15. desember 2023

Marketing actions due to seismic activity in Grindavik


The Minister of Culture and Business Affairs has allocated 100 million ISK for marketing actions to promote Iceland as a destination. Photo: Isavia

Lilja Alfreðsdóttir, the Minister of Culture and Business Affairs, has allocated 100 million ISK in funds to Business Iceland to oversee marketing activities to promote Iceland as a destination in response to the seismic activity near Grindavík on the Reykjanes Peninsula. There has been a noticeable decrease in bookings, and the marketing campaign aims to counter this trend and increase bookings for early 2024. 

"The purpose of the funds is to encourage tourism following the seismic activity and the resulting international coverage. The marketing campaign aims to respond to the situation in Grindavík and the downturn in bookings for next summer and to meet next year's plans," says Minister Alfreðsdóttir.

The efforts will focus on providing accurate information about the situation, maintaining demand for Icelandic tourism, strengthening Iceland's image as a destination, and preventing a significant drop in foreign currency earnings from tourism. Since 2011, consumer marketing of Iceland as a destination has played a substantial role in building the interest and demand that Iceland currently enjoys. No funds for consumer destination marketing of Iceland have been distributed since 2023.

Cancellations during Christmas and New Year

The Icelandic Tourist Board has recently investigated the impact of seismic activity in Reykjanes and, consequently, the negative effect on tourism from this coverage in international media. The downturn includes reduced bookings and cancellations of flights, hotels and accommodations, car rentals, and leisure company reservations. Conversations with stakeholders in the tourism industry reveal that since the events in Reykjanes began on November 10, the impact on tourism has been considerable, especially in the short term.

Cancellations during Christmas and New Year have been significant, with only a few new bookings added during that period, given the short time left. This significant booking decrease applies equally to flights, accommodation, and leisure activities.

Therefore, there are specific concerns for the long term, including the summer of 2024. Icelandair and Play airlines have issued profit warnings and nullified their profit forecasts for this year.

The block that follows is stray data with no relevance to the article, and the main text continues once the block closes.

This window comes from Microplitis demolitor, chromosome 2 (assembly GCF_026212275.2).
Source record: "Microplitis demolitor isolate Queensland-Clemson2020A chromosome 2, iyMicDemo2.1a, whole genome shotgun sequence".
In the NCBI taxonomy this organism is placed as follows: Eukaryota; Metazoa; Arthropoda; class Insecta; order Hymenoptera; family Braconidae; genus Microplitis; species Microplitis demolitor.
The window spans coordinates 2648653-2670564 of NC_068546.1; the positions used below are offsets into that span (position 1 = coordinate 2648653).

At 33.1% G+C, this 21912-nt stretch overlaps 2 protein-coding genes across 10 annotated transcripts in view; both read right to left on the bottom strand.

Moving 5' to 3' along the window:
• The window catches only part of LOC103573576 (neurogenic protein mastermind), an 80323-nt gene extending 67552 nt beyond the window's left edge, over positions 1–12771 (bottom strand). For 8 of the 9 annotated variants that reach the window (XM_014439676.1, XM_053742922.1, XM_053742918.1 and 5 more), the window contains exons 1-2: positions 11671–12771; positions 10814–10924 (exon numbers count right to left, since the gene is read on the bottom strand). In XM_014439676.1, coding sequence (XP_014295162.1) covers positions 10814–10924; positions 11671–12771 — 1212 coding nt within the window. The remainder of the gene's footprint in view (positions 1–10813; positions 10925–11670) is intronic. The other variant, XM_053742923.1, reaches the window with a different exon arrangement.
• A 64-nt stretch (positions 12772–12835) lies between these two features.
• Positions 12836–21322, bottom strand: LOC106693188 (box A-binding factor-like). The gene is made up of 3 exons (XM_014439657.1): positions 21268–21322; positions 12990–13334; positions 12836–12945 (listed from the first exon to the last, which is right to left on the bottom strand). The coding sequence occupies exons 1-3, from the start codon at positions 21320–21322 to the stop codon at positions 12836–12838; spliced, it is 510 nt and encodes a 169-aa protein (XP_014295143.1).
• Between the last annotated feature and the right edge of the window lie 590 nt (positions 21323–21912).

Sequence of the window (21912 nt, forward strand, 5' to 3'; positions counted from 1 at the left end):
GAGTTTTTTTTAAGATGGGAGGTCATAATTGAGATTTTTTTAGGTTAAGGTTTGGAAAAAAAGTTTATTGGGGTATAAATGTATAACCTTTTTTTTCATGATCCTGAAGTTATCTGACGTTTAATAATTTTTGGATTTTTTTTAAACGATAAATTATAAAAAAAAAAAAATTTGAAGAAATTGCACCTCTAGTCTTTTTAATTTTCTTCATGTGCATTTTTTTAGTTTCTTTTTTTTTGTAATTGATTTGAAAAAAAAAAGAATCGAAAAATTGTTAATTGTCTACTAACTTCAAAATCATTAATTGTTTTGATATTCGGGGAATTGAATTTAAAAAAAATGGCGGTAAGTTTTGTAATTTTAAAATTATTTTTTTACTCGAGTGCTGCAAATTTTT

This statement aligns with information received by Business Iceland from parties in the Icelandic tourism industry and foreign booking agents concerning a reduction of future bookings. The impact could be severe if this situation continues and affects traditionally weak months in tourism, such as April, but also if this trend significantly impacts the most popular months of the year. 

Significant booking window ahead

The most popular booking window of the year is coming up, from the end of December through mid-January. This period dramatically influences the 2024 summer travel season, as the largest markets for Icelandic tourism arrive in summer. If the current uncertainty and contraction extend into this period, it could have significant consequences for the booking status for summer 2024.

The export value of tourism and foreign currency earnings from tourists was about 455 billion ISK in 2022 (according to the Icelandic Tourist Board and Statistics Iceland), and based on similar revenues per tourist, the export value is estimated to be 650 billion ISK in 2024. However, if natural disasters cause only 1.5 million tourists to visit the country in 2024, the export value would decrease to about 390 billion ISK.

In response to the current situation, the minister proposed in a memorandum to the government that Business Iceland oversees marketing actions to promote Iceland as a destination in consumer marketing for tourism. 

News previously published by the Government of Iceland.

Marketing actions due to seismic activity in Grindavik

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